A study in deductive reasoning:
The Media says that “All Millennials are technology-obsessed.”
I am a Millennial.
Therefore, I’m obsessed…right?
I’ve been trying to get into Twitter for a few years now, but so far, it’s failed to seduce me. 140 characters is Communist! And anyways, how is a tweet different from a Facebook status update? (don’t answer that…)
Truth is, I have enough trouble keeping up with just one social media channel, and all of my attempts to branch out from Facebook have sputtered and died. For me, social media falls into the category of “I DON’T HAVE TIME FOR THIS!!!,” along with untying my gym shoes and flossing.
I was a perfectly happy one-profile woman until I was at a National Training & Development conference in Dallas last year; I sat through so many “social media is the future of learning” seminars that I decided it was time to adapt or die. Naturally, I bought a book about Twitter, because there’s nothing ironic about buying a paperback to inform oneself on how to use social media. I didn’t crack the book, but I did set up an account and tweet seven times in the first five months! (OK FINE—two of those were used to save a contestant on The Voice). What can I say? I couldn’t catch the bug bird.
Generally, I hate it when people use themselves as an example of why a widely-accepted stereotype isn’t true. Example: a woman ascends the corporate ladder and then declares that gender inequality in the workplace isn’t a thing. To be clear, I’m not saying that just because I’m not super connected, it proves that my generation isn’t obsessed with smart phones and social media. Let’s be real: Millennials get more screen time than Viagra commercials on the Golf Channel. This is not that kind of argument, but what I do question is the assumption that technology is my generation’s first language, and that we’ve all completely embraced the ramifications.
I started thinking about all of this the other day when my boyfriend made the well-worn observation that, “We’re so lucky to have grown up with [technology], because those that didn’t generally feel left behind.” Of course I agreed with him that yes, we are lucky; any Millennial who has ever tried to teach a parent how to use a smartphone, tablet, or e-reader does not take this for granted.
But there’s a difference between being technology-capable and being technology-fluent; it’s the same gap that exists between immersion and acceptance. It’s the difference between learning a language through study and growing up with it from birth.
We didn’t grow up with iPads in our cribs; Millennials remember what it was like B.F.– Before Facebook. We remember dial-up, answering machines, busy signals, licking stamps, putting an extra quarter in the payphone, and stretching the phone cord into the closet to get some darn privacy. I was in college when Facebook came out, and I remember having to select my school from a drop-down in order to join the club. So Millennials were just as amazed as the older generations when cell phones, tablets, and smart phones became ubiquitous. It wasn’t a given—something to be blasé about, like the latest iPhone release; these technologies represented a giant leap towards instant-gratification. We recalled the sound of dial-up internet struggling to connect…and it was Good.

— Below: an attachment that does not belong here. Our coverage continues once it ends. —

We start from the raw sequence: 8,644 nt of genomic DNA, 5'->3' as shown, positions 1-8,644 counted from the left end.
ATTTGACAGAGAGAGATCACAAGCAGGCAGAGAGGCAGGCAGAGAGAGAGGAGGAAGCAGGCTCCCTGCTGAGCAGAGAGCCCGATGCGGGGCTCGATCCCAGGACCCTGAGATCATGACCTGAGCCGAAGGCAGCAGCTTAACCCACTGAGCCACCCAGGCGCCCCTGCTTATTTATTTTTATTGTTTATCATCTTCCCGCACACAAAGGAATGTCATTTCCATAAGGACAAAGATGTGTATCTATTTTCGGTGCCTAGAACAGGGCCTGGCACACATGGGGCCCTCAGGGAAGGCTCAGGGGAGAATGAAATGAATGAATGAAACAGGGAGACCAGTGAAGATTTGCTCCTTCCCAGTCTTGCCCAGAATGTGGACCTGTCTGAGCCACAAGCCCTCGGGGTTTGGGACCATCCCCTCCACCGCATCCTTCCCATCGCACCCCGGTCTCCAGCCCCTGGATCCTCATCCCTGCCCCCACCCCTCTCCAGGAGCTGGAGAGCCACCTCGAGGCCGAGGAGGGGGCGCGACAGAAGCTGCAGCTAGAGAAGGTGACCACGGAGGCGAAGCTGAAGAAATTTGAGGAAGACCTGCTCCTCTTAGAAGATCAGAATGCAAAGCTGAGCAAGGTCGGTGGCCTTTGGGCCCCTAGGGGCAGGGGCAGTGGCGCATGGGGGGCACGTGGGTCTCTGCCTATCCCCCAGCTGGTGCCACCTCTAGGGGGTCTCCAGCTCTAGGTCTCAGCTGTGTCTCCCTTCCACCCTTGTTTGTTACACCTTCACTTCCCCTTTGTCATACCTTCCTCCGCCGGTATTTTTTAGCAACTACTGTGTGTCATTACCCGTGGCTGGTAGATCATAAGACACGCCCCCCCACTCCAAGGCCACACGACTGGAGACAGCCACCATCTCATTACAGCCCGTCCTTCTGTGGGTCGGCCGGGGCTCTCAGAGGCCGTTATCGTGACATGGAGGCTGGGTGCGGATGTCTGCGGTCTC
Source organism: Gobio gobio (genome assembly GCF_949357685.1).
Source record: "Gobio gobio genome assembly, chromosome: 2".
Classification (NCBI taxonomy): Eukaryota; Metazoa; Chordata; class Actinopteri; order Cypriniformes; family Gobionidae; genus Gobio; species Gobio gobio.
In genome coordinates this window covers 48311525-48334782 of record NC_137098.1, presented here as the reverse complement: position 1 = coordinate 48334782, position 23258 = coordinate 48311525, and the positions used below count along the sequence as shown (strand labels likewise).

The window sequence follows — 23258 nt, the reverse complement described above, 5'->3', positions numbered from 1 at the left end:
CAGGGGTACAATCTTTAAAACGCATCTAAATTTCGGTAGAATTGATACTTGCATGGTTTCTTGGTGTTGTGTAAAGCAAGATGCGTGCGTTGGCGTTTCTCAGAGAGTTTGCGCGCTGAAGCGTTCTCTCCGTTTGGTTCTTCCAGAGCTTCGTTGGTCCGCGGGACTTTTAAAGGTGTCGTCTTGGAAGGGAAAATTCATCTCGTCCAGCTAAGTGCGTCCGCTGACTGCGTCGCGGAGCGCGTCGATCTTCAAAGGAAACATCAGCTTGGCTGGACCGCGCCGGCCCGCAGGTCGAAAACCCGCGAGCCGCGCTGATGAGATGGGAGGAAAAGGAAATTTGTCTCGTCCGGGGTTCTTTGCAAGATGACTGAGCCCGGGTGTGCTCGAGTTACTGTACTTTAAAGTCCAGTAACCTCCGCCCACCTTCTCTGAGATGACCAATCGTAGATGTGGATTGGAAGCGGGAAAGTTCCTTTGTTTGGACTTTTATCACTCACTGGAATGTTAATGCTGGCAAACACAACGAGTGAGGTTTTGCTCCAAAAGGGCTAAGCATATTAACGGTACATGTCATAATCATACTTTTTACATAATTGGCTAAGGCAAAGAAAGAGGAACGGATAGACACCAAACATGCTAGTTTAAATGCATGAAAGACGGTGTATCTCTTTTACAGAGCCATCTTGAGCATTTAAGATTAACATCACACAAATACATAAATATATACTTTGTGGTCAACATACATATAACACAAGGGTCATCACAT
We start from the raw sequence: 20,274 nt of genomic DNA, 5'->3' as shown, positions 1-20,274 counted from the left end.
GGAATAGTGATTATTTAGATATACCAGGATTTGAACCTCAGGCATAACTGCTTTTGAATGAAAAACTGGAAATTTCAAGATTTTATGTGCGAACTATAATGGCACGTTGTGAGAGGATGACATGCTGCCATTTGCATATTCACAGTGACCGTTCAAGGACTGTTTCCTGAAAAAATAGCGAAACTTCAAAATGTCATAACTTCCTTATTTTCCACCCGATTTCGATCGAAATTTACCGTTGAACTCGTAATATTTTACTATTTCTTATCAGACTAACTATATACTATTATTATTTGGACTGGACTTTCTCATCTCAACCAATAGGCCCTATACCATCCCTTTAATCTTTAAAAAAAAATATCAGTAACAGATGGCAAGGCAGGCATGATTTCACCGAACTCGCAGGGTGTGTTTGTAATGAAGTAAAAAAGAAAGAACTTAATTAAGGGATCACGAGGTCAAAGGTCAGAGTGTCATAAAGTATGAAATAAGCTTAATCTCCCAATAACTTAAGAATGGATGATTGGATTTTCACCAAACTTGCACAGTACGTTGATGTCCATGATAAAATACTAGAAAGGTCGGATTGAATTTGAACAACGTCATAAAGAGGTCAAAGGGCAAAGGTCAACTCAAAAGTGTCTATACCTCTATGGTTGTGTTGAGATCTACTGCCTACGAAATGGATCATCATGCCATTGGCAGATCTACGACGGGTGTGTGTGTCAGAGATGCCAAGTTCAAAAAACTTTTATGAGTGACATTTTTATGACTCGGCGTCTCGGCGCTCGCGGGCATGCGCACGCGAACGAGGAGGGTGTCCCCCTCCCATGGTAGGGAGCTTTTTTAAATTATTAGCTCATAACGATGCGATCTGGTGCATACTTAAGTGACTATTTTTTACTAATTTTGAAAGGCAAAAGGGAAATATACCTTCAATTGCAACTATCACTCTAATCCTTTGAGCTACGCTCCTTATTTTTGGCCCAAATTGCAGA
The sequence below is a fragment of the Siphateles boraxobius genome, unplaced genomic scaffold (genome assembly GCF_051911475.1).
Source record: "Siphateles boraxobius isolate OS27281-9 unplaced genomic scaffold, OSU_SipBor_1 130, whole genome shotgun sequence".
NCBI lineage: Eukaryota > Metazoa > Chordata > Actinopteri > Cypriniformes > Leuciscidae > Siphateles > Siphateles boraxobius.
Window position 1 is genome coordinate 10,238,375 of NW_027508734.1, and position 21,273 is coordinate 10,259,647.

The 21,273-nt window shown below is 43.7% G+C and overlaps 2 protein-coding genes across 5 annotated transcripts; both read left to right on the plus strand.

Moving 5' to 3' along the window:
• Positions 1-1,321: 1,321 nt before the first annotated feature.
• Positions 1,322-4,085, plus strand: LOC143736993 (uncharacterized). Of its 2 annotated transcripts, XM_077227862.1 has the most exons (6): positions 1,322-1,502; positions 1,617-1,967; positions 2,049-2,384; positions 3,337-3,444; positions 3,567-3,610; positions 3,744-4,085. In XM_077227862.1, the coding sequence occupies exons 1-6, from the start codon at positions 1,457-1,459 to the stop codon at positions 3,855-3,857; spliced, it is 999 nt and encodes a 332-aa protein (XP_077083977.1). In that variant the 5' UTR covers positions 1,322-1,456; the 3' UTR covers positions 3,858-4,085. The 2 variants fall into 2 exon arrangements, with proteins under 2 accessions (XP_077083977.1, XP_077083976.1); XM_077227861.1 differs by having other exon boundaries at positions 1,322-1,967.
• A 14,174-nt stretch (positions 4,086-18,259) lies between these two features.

But compared to Gen X’ers and Baby Boomers, who were also there for the Silicon Valley phenomenon, growing up Millennial gave my generation a unique advantage: youth. Yes, we still had to learn the technology along with our older siblings and parents (hell-o Typing Class elective!), but we were at the perfect age to do it. We were sponges that didn’t have any hang-ups about New or Different. We picked up the technology and never let go (pun intended).
Even so, we were marked by our years in the B.F. Era. We did a lot of growing up when “social media” was a pen pal in Australia. That’s why I think of new-age technology as being a second language for my generation—familiar, yet still kind of foreign. And even though we’re living in the land of the free WIFI, once in a while even a Millennial will revert to the old tongue; we still write paper checks, listen to CDs, and use our refrigerator instead of a Pinterest board. I still feel like I should have some cash on me, you know, just in case.
When I think about my relationship with technology now, I know that it’s been colored by nostalgia; I get that this is an inevitable consequence of aging. Like the gray hairs I keep finding in my brush, it’s another in-my-face reminder that I’m way closer to 30 than 20. It’s a thing all generations have in common (“back in my day… [fill in the blank]”). I’m nostalgic for the days when I could plan to meet a friend and not get a text on the way (WHERE R U?) and a phone call upon arrival (I’M STANDING BY THE ENTRANCE! SEE ME WAVING??).
On the other hand, all of this dang-technology I’m griping about has enabled me and my lazy, entitled generation in so many ways. This blog, for starters. I also think about how much recruiting and job hunting have been transformed by the LinkedIn and CareerBuilders of the world. And I’m not afraid to admit that the cheeky monkey emoticon has brought a lot of joy into my life.
So what about the generations coming up…the 10-year-olds with Facebook accounts and smartphones? Will we call them technology-obsessed, or will it just be The Way of Life? Will patience still be a virtue? Will people be comfortable looking one another in the eye? Will be it a better life?
Older generations see us with our eyes glued to a screen and want to say that Millennials are married to technology. But the truth is, it’s a much more conflicted, much more complicated relationship.